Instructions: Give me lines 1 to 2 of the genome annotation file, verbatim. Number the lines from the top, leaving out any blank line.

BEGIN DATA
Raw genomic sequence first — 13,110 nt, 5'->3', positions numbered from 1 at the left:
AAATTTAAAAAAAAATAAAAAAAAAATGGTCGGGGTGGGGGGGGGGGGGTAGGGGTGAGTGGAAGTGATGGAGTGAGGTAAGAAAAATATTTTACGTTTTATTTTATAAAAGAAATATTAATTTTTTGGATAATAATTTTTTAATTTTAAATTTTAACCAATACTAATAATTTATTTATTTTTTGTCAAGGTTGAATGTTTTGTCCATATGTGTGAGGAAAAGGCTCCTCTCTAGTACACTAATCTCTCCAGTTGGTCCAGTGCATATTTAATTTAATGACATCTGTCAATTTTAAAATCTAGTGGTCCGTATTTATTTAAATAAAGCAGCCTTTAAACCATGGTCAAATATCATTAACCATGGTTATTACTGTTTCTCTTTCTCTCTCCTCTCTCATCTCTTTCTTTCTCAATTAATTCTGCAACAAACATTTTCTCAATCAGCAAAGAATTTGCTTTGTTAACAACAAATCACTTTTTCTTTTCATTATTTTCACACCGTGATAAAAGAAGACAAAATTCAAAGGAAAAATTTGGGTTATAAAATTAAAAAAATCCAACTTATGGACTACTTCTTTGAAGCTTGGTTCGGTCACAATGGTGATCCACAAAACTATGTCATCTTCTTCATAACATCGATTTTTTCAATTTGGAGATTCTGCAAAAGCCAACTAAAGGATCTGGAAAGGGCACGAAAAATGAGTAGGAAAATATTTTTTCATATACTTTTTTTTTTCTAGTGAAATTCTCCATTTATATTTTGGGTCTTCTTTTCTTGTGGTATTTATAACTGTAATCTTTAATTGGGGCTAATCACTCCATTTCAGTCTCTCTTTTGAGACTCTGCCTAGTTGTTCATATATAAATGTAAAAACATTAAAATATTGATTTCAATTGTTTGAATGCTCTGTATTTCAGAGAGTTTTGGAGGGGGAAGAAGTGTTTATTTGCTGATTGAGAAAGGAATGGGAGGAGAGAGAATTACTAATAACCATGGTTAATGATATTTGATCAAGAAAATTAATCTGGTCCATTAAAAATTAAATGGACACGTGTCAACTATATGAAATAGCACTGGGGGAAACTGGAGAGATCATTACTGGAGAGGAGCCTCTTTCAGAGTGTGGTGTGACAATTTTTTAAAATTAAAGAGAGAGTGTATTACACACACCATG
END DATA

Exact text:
Raw genomic sequence first — 13,110 nt, 5'->3', positions numbered from 1 at the left:
AAATTTAAAAAAAAATAAAAAAAAAATGGTCGGGGTGGGGGGGGGGGGGTAGGGGTGAGTGGAAGTGATGGAGTGAGGTAAGAAAAATATTTTACGTTTTATTTTATAAAAGAAATATTAATTTTTTGGATAATAATTTTTTAATTTTAAATTTTAACCAATACTAATAATTTATTTATTTTTTGTCAAGGTTGAATGTTTTGTCCATATGTGTGAGGAAAAGGCTCCTCTCTAGTACACTAATCTCTCCAGTTGGTCCAGTGCATATTTAATTTAATGACATCTGTCAATTTTAAAATCTAGTGGTCCGTATTTATTTAAATAAAGCAGCCTTTAAACCATGGTCAAATATCATTAACCATGGTTATTACTGTTTCTCTTTCTCTCTCCTCTCTCATCTCTTTCTTTCTCAATTAATTCTGCAACAAACATTTTCTCAATCAGCAAAGAATTTGCTTTGTTAACAACAAATCACTTTTTCTTTTCATTATTTTCACACCGTGATAAAAGAAGACAAAATTCAAAGGAAAAATTTGGGTTATAAAATTAAAAAAATCCAACTTATGGACTACTTCTTTGAAGCTTGGTTCGGTCACAATGGTGATCCACAAAACTATGTCATCTTCTTCATAACATCGATTTTTTCAATTTGGAGATTCTGCAAAAGCCAACTAAAGGATCTGGAAAGGGCACGAAAAATGAGTAGGAAAATATTTTTTCATATACTTTTTTTTTTCTAGTGAAATTCTCCATTTATATTTTGGGTCTTCTTTTCTTGTGGTATTTATAACTGTAATCTTTAATTGGGGCTAATCACTCCATTTCAGTCTCTCTTTTGAGACTCTGCCTAGTTGTTCATATATAAATGTAAAAACATTAAAATATTGATTTCAATTGTTTGAATGCTCTGTATTTCAGAGAGTTTTGGAGGGGGAAGAAGTGTTTATTTGCTGATTGAGAAAGGAATGGGAGGAGAGAGAATTACTAATAACCATGGTTAATGATATTTGATCAAGAAAATTAATCTGGTCCATTAAAAATTAAATGGACACGTGTCAACTATATGAAATAGCACTGGGGGAAACTGGAGAGATCATTACTGGAGAGGAGCCTCTTTCAGAGTGTGGTGTGACAATTTTTTAAAATTAAAGAGAGAGTGTATTACACACACCATG